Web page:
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Implementing the Bucket Strategy for Financial Stability

April 22, 2024

Blueprint Income Team

Preparing for retirement involves determining how to save money to make sure you can cover all your expenses after you stop working. However, it's also important to figure out how much money you'll withdraw from your savings and how frequently you should do it. That's where methods such as the bucket strategy come into play, as planning a withdrawal schedule can help you prepare for various expenses that may arise during your retirement years.

The bucket strategy uses specific guidelines to help ensure you have the money you need to pay for short- and long-term costs. Here, we'll explore its key elements, including which buckets to create and how to rebalance them so they keep serving you throughout your retirement.

What is the bucket strategy?

The bucket strategy is a withdrawal method that involves establishing three specific asset allocations, each with its own withdrawal time frame. This helps to ensure that you have cash on hand for various expenses that may arise, such as medical bills, home repairs, and rent or mortgages. One of the most beneficial aspects of the bucket strategy is that it allocates funds for short-term expenses while still putting money to use in investments so your savings can continue to grow as you age.

This can be especially helpful when thinking about how long you'll live, as it ensures you have enough funds to support yourself through all remaining life stages. For more help figuring out how much money you might need to cover your expenses after retirement, use our longevity calculator.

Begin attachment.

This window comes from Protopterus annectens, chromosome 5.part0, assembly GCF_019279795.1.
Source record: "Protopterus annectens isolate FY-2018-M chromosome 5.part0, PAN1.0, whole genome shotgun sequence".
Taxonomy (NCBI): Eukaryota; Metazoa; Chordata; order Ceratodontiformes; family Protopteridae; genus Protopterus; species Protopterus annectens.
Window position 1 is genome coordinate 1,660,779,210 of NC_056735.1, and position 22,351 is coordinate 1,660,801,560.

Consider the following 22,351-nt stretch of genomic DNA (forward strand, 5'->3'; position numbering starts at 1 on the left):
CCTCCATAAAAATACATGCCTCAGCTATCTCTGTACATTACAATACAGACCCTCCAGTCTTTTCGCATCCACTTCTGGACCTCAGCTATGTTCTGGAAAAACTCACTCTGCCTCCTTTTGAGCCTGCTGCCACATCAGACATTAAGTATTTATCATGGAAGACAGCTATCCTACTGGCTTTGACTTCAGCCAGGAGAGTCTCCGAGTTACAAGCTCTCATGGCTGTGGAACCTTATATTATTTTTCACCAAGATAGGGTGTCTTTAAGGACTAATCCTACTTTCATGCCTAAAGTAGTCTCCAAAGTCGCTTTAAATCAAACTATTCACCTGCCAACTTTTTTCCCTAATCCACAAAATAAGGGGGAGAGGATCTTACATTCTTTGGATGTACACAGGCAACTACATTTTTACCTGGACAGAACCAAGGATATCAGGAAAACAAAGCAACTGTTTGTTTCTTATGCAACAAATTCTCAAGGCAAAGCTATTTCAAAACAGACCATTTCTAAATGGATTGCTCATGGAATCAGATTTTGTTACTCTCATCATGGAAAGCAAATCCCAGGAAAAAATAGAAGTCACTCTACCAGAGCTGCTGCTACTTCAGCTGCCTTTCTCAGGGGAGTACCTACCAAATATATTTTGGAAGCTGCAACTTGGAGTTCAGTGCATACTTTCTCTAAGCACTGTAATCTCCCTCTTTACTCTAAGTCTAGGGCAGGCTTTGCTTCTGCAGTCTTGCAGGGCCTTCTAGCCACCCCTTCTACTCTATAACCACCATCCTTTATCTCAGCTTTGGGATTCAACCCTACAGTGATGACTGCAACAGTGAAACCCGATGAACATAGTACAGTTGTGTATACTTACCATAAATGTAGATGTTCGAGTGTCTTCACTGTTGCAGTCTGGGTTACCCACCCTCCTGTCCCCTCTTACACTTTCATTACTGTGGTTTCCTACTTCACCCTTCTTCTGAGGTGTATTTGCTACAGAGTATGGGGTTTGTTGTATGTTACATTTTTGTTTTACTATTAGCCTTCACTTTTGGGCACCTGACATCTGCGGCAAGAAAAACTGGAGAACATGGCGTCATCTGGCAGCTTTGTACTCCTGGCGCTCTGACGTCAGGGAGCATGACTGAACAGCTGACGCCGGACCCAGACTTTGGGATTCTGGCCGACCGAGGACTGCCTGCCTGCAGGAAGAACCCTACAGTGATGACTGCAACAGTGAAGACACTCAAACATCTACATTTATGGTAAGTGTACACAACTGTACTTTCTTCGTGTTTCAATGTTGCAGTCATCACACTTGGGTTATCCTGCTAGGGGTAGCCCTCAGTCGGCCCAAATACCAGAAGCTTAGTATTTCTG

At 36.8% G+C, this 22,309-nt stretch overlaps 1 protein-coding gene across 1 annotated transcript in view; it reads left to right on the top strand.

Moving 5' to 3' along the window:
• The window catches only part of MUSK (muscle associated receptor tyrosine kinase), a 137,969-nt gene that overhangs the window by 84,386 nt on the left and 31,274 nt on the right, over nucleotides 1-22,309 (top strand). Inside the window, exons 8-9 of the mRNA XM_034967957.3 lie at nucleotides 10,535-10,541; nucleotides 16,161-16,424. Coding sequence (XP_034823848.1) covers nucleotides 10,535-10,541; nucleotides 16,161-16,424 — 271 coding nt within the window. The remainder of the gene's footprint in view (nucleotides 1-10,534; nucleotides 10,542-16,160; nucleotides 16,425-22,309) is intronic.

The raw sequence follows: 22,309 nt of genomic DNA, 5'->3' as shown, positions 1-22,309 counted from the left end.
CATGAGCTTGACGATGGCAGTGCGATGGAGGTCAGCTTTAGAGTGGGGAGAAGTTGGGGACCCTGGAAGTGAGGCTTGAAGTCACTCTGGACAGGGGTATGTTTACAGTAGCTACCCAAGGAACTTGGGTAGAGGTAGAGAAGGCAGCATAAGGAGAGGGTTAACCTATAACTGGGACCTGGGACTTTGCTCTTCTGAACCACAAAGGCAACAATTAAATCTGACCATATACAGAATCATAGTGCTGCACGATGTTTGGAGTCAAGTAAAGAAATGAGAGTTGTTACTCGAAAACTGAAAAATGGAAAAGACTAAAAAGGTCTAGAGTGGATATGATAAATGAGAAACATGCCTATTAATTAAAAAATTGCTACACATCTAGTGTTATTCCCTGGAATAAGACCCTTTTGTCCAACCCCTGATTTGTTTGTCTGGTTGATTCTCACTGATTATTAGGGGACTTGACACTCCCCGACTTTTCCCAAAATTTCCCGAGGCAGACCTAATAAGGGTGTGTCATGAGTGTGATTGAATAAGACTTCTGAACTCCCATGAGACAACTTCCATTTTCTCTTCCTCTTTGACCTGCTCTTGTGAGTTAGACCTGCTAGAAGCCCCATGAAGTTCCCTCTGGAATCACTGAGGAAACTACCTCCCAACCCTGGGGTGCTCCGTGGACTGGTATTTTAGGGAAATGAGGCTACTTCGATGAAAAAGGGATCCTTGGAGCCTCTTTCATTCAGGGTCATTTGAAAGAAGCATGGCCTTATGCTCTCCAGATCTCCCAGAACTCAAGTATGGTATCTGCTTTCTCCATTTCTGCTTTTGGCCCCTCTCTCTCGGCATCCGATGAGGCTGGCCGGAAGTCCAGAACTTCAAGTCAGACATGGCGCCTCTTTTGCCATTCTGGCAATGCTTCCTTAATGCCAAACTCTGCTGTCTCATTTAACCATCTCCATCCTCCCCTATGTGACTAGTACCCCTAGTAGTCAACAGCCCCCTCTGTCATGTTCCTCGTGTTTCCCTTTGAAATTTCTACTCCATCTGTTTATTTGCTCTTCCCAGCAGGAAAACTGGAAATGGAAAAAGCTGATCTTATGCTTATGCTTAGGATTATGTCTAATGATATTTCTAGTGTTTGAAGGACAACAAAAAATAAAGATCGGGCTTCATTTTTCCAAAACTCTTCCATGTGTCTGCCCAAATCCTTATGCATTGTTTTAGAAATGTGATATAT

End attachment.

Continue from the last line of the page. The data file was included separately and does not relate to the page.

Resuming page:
How does the retirement bucket strategy work?

To use the bucket strategy, determine how much money your portfolio should generate each year so you can cover all your necessary expenses. Once you know this, you can allocate a portion of your retirement savings earnings to each bucket, ensuring it has the necessary funds to support that type of expense. For example, if your portfolio income requirement is $30,000 and your total retirement savings is $600,000, you can put $60,000 in your immediate bucket to ensure you have enough cash on hand for at least two years.

In the intermediate bucket, you can put $150,000 to allocate for five years of expenses. For the long-term bucket, you'll allocate the remainder of your retirement savings, ensuring it can be put toward investments to help generate the portfolio income you need to stay afloat. In this example, the long-term bucket would have $390,000.

What are the three retirement buckets?

Here's some more information about each of the buckets you can use to prepare for retirement:

Immediate bucket

The immediate bucket will contain liquid assets you can access easily to cover short-term expenses. These include living expenses, health care costs, and things such as gifts and luxury purchases. Even if your long-term investments drop in value, having sufficient funds in your short-term bucket can keep you covered for at least two years.

Intermediate bucket

In the intermediate bucket, you'll make a buffer in your portfolio that covers you when your immediate bucket gets drained too quickly. Aside from being an extra cushion if you take too much from your immediate bucket, the intermediate bucket can offer an opportunity to grow your wealth. Some assets you might include in an intermediate bucket are investment-grade corporate bonds, certificates of deposit, and dividend-paying stocks.